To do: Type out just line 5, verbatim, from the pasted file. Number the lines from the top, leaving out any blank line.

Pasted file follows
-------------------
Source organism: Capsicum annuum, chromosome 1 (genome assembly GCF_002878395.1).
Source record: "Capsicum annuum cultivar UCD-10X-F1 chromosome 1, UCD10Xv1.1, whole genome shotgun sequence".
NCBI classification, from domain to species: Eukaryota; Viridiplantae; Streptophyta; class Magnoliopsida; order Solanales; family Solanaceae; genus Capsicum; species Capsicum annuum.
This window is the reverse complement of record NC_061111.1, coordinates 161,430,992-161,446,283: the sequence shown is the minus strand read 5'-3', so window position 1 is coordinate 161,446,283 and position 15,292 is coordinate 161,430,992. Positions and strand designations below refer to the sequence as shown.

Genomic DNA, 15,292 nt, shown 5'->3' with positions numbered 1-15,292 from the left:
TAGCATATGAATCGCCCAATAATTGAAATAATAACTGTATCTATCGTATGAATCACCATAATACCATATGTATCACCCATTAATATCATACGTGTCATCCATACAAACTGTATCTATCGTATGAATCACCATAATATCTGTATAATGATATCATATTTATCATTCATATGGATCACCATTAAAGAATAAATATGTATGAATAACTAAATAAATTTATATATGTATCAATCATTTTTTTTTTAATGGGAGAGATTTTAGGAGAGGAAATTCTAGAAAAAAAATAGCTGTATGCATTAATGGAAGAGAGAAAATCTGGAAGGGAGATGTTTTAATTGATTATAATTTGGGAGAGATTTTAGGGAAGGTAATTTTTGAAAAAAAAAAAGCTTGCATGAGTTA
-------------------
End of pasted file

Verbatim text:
Genomic DNA, 15,292 nt, shown 5'->3' with positions numbered 1-15,292 from the left: